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Re: Keeping your brain alive in retirement - what do you do?

Postby 661-Pete » 31 Oct 2017, 2:26pm

Incidentally, should this thread perhaps be moved to Health and Fitness?
Suppose that this room is a lift. The support breaks and down we go with ever-increasing velocity.
Let us pass the time by performing physical experiments...
--- Arthur Eddington (creator of the Eddington Number).

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NUKe
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Re: Keeping your brain alive in retirement - what do you do?

Postby NUKe » 31 Oct 2017, 5:12pm

Mick F wrote:I do a lot of thinking, and I think clearly when I ride a bike.
I ride a bike as often as I want to think.

I can't ride a bike when I have things on my mind, so I need a clear head to ride. I have a conscience, and when something is bothering me or there's something I should be doing, I can't ride.

I rarely read a book.
The only thing useful in a library, is the chap who renews my bus pass.
I don't do crosswords or puzzles - other than jigsaw puzzles.
I don't read magazines.
We don't have a telly.
Rarely listen to music.

I talk to people.
I have a social life.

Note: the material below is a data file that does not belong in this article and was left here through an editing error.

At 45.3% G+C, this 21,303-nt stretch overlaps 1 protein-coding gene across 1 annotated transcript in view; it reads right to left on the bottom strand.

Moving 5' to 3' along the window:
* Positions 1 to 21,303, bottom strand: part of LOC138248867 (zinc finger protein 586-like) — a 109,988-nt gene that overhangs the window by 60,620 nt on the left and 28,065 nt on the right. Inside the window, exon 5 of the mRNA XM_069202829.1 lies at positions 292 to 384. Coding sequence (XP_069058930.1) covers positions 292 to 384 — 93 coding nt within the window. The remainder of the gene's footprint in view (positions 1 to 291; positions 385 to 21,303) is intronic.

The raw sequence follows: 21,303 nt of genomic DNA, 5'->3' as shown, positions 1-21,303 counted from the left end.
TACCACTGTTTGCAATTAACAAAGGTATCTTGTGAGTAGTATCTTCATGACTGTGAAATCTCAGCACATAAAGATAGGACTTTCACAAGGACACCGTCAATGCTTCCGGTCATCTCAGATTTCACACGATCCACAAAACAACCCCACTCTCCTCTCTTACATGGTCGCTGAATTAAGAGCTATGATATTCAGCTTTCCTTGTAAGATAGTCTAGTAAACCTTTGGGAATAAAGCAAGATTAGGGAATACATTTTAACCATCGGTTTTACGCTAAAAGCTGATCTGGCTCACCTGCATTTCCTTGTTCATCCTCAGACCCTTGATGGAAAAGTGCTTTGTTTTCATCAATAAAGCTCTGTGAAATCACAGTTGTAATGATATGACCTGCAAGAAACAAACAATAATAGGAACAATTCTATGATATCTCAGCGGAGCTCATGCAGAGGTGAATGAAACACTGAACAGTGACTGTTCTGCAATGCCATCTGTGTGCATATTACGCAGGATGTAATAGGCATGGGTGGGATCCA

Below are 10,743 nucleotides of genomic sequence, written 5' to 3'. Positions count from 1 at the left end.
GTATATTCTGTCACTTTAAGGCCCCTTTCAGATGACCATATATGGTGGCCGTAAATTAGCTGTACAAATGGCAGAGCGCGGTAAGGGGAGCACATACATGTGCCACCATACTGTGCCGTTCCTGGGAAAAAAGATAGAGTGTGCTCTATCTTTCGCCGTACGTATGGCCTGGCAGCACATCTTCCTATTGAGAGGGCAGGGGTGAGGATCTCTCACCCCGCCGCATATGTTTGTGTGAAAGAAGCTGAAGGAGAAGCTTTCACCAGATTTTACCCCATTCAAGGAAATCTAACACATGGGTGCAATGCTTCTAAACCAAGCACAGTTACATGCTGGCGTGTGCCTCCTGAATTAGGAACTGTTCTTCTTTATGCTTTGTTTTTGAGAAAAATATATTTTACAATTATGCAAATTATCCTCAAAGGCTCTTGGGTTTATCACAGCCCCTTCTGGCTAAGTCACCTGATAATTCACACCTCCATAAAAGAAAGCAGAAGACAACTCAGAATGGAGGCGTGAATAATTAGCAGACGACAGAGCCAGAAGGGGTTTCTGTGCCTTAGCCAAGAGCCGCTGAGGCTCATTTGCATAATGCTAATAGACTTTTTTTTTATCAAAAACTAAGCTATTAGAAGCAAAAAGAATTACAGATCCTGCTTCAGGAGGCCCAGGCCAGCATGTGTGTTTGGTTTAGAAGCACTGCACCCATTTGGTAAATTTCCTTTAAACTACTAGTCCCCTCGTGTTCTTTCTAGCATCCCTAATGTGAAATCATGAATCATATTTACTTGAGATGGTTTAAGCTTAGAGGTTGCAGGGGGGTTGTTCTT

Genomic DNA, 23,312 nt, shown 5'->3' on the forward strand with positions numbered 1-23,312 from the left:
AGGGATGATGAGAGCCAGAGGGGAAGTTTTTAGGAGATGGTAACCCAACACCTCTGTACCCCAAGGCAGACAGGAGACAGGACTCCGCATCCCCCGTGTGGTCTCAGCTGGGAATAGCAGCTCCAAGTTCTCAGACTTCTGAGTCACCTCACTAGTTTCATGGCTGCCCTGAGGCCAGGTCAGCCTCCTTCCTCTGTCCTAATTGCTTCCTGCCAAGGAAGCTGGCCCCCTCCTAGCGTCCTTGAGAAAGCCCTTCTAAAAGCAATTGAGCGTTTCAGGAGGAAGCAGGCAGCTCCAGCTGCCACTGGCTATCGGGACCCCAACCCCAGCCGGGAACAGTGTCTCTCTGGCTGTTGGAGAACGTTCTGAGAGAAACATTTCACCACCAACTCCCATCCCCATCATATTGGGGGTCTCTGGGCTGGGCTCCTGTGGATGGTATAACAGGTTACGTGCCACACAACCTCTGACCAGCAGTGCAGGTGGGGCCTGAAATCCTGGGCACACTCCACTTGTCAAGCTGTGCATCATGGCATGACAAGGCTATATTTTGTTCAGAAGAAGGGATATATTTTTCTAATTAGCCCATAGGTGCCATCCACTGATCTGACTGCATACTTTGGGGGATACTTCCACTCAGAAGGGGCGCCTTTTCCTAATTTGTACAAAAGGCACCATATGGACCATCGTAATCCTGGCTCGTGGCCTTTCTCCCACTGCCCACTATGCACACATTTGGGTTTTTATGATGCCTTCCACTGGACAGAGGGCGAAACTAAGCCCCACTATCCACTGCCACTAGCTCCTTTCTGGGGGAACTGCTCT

I enjoy pubs.
I enjoy the garden and looking after it.
I enjoy cutting down trees and logging them up.
I enjoy hard work.
I enjoy riding a bike. :D

My brain is very much alive.

I am not quite there retirement that is but I think Mick has got it about right the most 8important thing is to Socialise and keep active.
NUKe
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Mick F
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Re: Keeping your brain alive in retirement - what do you do?

Postby Mick F » 31 Oct 2017, 6:17pm

NUKe wrote:Socialise and keep active.
Yep. :D
Mick F. Cornwall

thirdcrank
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Re: Keeping your brain alive in retirement - what do you do?

Postby thirdcrank » 31 Oct 2017, 7:45pm

It seems to be generally accepted that social isolation AKA loneliness in old age and it's not necessarily easy to prevent on your own, so to speak. Keeping the brain working involves more than crosswords: it needs a willingness to take on new ideas, ie to learn.

Tangled Metal
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Re: Keeping your brain alive in retirement - what do you do?

Postby Tangled Metal » 31 Oct 2017, 8:50pm

Well I'm a long way off retirement (and gets later every few years it seems) but my parents certainly are. They're heavily intimate U3A. It's kind of subsidized adult education. My dad does his things and my mum her things. It fits around their time with our son too which really helps us out. A grandchild certainly does a lot for keeping you going I think but having seen my dad when collecting our son before he'd started school I suspect being run ragged has its good and bad points too.

BTW my dad's far from being a joiner but U3A got him out through his interests (photography and geology) and the socializing wasn't important at first. Now he's become a little bit more social so the social side of U3A has become a positive too. The groups he's in gets him out doing those activities outside of the group sessions so it's not just a couple of classes a week it's more than that with the days out doing the activities too.